Dual Core CPU ??

Discussion in 'Hardware' started by gnome, Dec 8, 2005.

  1. Theoretically, in a multi-tasking environment the computer with a dual core CPU will "somehow" know to direct some of the functions to each core and thus increase overall system performance.

    How does the system know to do this? Doesn't seem like it could be the OS... WinXP was around long before dual cores.

    The chipset maybe?

    What's the likelihood *all* of the tasks get processed by one core while the other lies dormant waiting for something to do?
  2. Pretty likely I imagine.

  3. Yes, it is the chipset.
    It runs a specific algorithym that sorts data out.
  4. To get a handle on how this works you need a little understanding of how operating systems schedule processes/threads. I'm very rusty on this but I'll have a go. My background is UNIX, but the principles will be the same for modern Windows (ie NT onwards). I'll refer to processes here, but you can substitute the word threads more or less interchangeably.

    On a single CPU machine only one process can be running at any given time. Call it's state RUNNING. Other processes may be ready to run (RUNNABLE) ie waiting for the CPU or waiting for an I/O event such as arrival of data on a network interface, data from a disk read, input from mouse or keyboard etc (SLEEPING).

    When a hardware interrupt occurs due to completion of an IO request (eg disk read), or a timer interrupt occurs (time slice expired) the OS will determine if a context switch is needed by examining the queue of RUNNABLE processes and determine (using priority and 'fairness' algorithms) if one of the currently RUNNABLE processes should replace the currently RUNNING process. If a context switch is needed, the currently running processes context is saved (eg CPU registers including the stack pointer and program counter (aka instruction pointer)) and the context of another runnable process is restored. The latter is now running and the previously running process goes onto the runnable queue.

    In a multiple CPU (eg dual core) machine, it is much the same, except the OS distributes the runnable processes across multiple CPUs.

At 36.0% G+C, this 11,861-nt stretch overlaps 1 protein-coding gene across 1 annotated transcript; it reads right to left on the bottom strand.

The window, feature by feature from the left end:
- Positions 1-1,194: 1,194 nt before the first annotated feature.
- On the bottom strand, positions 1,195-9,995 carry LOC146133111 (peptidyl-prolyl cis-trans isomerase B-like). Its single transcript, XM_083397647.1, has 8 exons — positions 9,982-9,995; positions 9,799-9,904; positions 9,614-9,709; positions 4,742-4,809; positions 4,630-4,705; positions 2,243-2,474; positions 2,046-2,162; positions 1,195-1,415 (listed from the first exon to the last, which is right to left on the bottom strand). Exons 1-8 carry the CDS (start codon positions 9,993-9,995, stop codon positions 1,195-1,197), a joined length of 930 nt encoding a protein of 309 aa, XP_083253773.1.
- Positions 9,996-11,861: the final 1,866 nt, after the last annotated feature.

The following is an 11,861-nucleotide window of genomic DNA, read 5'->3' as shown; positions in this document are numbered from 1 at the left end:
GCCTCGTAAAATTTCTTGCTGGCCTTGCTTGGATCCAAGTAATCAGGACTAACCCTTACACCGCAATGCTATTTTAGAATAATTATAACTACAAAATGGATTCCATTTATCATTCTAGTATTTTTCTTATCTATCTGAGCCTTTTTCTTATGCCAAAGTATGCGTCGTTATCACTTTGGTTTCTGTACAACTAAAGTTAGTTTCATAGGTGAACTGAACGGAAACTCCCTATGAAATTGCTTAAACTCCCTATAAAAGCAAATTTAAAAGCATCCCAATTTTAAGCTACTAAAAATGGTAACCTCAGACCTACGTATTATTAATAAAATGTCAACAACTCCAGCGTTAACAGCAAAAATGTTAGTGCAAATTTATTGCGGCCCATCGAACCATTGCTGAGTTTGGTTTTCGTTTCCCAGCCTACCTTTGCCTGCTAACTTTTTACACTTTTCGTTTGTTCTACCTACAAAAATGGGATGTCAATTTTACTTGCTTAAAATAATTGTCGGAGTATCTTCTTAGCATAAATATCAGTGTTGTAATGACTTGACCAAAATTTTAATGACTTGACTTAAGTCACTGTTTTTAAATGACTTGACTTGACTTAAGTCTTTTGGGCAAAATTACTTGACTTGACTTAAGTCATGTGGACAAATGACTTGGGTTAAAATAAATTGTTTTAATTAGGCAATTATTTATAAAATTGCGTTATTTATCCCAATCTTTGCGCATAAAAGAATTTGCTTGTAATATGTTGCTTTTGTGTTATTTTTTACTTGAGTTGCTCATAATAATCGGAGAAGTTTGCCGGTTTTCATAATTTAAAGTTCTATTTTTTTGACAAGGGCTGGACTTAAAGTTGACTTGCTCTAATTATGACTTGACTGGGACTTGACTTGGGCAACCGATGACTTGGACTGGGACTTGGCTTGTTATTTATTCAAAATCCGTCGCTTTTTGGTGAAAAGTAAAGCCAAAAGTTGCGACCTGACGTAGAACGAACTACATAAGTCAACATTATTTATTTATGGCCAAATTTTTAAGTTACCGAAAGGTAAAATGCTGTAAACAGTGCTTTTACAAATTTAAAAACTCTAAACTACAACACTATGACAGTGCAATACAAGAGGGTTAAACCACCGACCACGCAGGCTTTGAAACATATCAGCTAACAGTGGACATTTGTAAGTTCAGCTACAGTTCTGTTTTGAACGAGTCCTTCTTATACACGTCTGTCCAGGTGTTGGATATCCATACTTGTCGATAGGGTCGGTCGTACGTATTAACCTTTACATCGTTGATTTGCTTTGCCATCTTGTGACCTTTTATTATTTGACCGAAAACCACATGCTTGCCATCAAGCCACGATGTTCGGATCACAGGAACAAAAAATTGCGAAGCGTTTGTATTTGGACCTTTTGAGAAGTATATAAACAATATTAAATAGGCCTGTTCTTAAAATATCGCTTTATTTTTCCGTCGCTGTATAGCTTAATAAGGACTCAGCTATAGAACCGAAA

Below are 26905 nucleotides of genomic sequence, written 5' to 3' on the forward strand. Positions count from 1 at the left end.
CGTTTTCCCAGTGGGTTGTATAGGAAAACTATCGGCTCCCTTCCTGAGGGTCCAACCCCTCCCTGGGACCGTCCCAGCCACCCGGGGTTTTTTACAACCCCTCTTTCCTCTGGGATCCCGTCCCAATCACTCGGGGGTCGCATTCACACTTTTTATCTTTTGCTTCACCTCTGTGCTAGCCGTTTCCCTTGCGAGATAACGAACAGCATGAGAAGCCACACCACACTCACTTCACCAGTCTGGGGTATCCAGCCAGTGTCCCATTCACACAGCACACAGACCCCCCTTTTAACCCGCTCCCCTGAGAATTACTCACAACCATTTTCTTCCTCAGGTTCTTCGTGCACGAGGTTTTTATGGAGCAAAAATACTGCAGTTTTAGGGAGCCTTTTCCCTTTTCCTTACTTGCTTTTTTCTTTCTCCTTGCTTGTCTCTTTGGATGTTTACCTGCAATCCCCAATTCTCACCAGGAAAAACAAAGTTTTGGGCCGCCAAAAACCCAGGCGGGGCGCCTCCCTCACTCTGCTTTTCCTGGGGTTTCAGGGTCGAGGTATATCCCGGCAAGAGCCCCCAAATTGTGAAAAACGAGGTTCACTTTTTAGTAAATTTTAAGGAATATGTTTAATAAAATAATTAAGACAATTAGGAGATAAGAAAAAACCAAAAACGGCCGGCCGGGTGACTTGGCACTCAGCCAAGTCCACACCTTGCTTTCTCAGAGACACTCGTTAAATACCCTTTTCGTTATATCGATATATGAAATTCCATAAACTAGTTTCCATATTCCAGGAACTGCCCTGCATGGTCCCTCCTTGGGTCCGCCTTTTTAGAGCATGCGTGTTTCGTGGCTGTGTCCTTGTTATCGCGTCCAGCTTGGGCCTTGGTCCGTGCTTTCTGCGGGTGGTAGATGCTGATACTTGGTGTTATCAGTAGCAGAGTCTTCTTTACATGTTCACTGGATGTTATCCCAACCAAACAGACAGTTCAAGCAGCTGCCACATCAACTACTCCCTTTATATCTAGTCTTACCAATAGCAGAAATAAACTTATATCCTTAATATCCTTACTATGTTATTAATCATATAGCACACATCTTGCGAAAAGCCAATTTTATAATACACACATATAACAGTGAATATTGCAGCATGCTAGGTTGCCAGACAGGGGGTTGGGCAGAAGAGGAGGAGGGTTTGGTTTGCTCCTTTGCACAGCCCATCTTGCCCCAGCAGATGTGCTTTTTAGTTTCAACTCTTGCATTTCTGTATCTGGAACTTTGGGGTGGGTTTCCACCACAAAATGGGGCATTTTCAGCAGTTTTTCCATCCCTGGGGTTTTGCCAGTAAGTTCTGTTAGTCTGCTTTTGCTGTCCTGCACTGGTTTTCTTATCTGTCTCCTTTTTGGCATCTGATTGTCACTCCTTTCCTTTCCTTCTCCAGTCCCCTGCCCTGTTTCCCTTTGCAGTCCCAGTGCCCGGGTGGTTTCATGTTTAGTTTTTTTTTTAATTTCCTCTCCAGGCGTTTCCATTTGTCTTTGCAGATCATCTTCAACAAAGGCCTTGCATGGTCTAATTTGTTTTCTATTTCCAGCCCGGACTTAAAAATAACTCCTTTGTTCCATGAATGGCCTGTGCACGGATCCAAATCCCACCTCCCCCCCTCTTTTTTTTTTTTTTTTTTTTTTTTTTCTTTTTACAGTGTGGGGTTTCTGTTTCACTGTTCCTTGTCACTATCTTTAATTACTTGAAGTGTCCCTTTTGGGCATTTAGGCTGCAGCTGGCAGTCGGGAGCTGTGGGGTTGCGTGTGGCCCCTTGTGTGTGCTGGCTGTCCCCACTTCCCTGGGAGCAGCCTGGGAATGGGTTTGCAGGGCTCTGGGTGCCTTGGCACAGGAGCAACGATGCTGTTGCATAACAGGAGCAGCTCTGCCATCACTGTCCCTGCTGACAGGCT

When the OS performs a context switch, it's scheduling algorithm determines which is the next process to run according to priority, how long it has been waiting etc. The scheduler guarantees that all processes will be eventually run. One process cannot hog a CPU.

    In summary.....

    1. The OS maintains a queue of RUNNABLE processes.

    2 When an interrupt occurs the OS makes a context switch saving the context of a currently running process and restoring that of a RUNNABLE process. Which RUNNABLE process to run is chosen by the scheduler.

    3. The mechanism is the same for single or multiple CPUs. These are SMP (symmetrical Multi Processing) machines so the selection of which CPU to run a process on should be round robin.

    4. An application cannot override this mechanism and hog any CPU indefinitely.

    5. The scheduler acknowledges both priority and 'fairness'.

    So the answer to the original question is basically both cores should be used 'efficiently'. I assume that SMP (ie dual core) support would have been present in Windows from NT onwards and designed in from the beginning.
  5. murfy_kl


    I have a dual core CPU and it works perfect.
  6. likelihood: probability almost 1, i.e. exactly like you said it: one works, the other sleeps.

    Of course you could write your own programs that run different threads on each processor. It might also be possible to allocate tasks to a particular processor. AFIK, this seems to be a rather theoretical possibility without much practical usage unless you start scheduling things. I haven't really heard about many people trying this.
  7. So essentially: buy the fastest CPU you can afford and stop! Right?
  8. bighog

    bighog Guest

    Just off the top of my head i would suggest this about dual core. If possible wait for "VISTA". I assume the new OS will be more dual core friendly and then the new apps will follow. Intel is taking the dual, multi core route. the financial industry is still WINTEL oriented so i will follow along.
  9. That would be great if VISTA were free ... but its not, and Linux is.
    #10     Dec 14, 2005